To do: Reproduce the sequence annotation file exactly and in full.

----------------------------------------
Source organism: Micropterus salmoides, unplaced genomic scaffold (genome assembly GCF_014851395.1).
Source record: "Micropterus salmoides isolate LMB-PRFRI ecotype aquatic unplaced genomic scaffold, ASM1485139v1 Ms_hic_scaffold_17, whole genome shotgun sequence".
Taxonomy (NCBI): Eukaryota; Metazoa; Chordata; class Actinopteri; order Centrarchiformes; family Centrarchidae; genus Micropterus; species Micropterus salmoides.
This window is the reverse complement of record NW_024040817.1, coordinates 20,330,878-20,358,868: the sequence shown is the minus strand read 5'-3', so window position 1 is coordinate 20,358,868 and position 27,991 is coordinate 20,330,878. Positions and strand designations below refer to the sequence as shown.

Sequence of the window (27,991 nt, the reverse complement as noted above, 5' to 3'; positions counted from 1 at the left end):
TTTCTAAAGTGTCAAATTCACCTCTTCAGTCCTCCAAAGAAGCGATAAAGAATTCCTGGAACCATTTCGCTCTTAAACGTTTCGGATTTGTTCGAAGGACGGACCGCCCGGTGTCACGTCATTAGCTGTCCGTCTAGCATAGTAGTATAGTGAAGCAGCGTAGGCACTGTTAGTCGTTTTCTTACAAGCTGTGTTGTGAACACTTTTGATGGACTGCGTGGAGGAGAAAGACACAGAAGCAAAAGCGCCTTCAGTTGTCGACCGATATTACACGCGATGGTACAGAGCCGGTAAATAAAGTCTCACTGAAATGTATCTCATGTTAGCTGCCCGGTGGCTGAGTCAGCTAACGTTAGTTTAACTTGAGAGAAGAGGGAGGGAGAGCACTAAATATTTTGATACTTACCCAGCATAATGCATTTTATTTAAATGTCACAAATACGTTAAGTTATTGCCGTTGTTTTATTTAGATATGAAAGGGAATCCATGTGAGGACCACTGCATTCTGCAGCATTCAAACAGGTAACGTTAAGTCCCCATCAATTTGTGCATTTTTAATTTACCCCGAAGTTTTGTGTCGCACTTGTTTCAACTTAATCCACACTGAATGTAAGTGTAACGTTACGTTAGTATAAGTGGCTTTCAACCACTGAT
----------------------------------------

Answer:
Source organism: Micropterus salmoides, unplaced genomic scaffold (genome assembly GCF_014851395.1).
Source record: "Micropterus salmoides isolate LMB-PRFRI ecotype aquatic unplaced genomic scaffold, ASM1485139v1 Ms_hic_scaffold_17, whole genome shotgun sequence".
Taxonomy (NCBI): Eukaryota; Metazoa; Chordata; class Actinopteri; order Centrarchiformes; family Centrarchidae; genus Micropterus; species Micropterus salmoides.
This window is the reverse complement of record NW_024040817.1, coordinates 20,330,878-20,358,868: the sequence shown is the minus strand read 5'-3', so window position 1 is coordinate 20,358,868 and position 27,991 is coordinate 20,330,878. Positions and strand designations below refer to the sequence as shown.

Sequence of the window (27,991 nt, the reverse complement as noted above, 5' to 3'; positions counted from 1 at the left end):
TTTCTAAAGTGTCAAATTCACCTCTTCAGTCCTCCAAAGAAGCGATAAAGAATTCCTGGAACCATTTCGCTCTTAAACGTTTCGGATTTGTTCGAAGGACGGACCGCCCGGTGTCACGTCATTAGCTGTCCGTCTAGCATAGTAGTATAGTGAAGCAGCGTAGGCACTGTTAGTCGTTTTCTTACAAGCTGTGTTGTGAACACTTTTGATGGACTGCGTGGAGGAGAAAGACACAGAAGCAAAAGCGCCTTCAGTTGTCGACCGATATTACACGCGATGGTACAGAGCCGGTAAATAAAGTCTCACTGAAATGTATCTCATGTTAGCTGCCCGGTGGCTGAGTCAGCTAACGTTAGTTTAACTTGAGAGAAGAGGGAGGGAGAGCACTAAATATTTTGATACTTACCCAGCATAATGCATTTTATTTAAATGTCACAAATACGTTAAGTTATTGCCGTTGTTTTATTTAGATATGAAAGGGAATCCATGTGAGGACCACTGCATTCTGCAGCATTCAAACAGGTAACGTTAAGTCCCCATCAATTTGTGCATTTTTAATTTACCCCGAAGTTTTGTGTCGCACTTGTTTCAACTTAATCCACACTGAATGTAAGTGTAACGTTACGTTAGTATAAGTGGCTTTCAACCACTGAT